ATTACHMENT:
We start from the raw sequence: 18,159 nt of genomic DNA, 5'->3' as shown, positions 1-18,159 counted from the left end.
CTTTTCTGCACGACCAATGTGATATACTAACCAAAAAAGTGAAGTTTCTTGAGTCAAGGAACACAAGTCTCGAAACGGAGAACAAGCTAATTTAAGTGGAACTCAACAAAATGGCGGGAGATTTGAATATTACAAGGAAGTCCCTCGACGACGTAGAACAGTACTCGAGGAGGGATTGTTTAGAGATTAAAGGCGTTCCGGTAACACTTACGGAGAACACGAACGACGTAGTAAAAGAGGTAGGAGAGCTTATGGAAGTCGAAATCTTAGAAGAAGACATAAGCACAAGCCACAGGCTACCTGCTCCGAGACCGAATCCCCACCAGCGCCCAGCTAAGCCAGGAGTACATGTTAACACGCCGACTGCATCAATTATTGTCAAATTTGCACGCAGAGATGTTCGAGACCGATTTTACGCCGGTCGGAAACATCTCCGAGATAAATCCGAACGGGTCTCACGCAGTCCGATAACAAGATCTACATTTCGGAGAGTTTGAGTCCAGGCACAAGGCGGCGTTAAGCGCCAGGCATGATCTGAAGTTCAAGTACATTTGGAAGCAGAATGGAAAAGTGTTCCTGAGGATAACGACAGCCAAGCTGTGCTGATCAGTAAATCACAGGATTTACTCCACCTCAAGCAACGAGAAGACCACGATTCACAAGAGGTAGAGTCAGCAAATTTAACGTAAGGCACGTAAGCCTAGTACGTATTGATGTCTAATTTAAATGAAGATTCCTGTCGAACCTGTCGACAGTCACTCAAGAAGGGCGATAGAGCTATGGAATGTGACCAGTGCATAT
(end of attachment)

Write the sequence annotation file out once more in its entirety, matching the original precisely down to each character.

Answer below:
We start from the raw sequence: 18,159 nt of genomic DNA, 5'->3' as shown, positions 1-18,159 counted from the left end.
CTTTTCTGCACGACCAATGTGATATACTAACCAAAAAAGTGAAGTTTCTTGAGTCAAGGAACACAAGTCTCGAAACGGAGAACAAGCTAATTTAAGTGGAACTCAACAAAATGGCGGGAGATTTGAATATTACAAGGAAGTCCCTCGACGACGTAGAACAGTACTCGAGGAGGGATTGTTTAGAGATTAAAGGCGTTCCGGTAACACTTACGGAGAACACGAACGACGTAGTAAAAGAGGTAGGAGAGCTTATGGAAGTCGAAATCTTAGAAGAAGACATAAGCACAAGCCACAGGCTACCTGCTCCGAGACCGAATCCCCACCAGCGCCCAGCTAAGCCAGGAGTACATGTTAACACGCCGACTGCATCAATTATTGTCAAATTTGCACGCAGAGATGTTCGAGACCGATTTTACGCCGGTCGGAAACATCTCCGAGATAAATCCGAACGGGTCTCACGCAGTCCGATAACAAGATCTACATTTCGGAGAGTTTGAGTCCAGGCACAAGGCGGCGTTAAGCGCCAGGCATGATCTGAAGTTCAAGTACATTTGGAAGCAGAATGGAAAAGTGTTCCTGAGGATAACGACAGCCAAGCTGTGCTGATCAGTAAATCACAGGATTTACTCCACCTCAAGCAACGAGAAGACCACGATTCACAAGAGGTAGAGTCAGCAAATTTAACGTAAGGCACGTAAGCCTAGTACGTATTGATGTCTAATTTAAATGAAGATTCCTGTCGAACCTGTCGACAGTCACTCAAGAAGGGCGATAGAGCTATGGAATGTGACCAGTGCATAT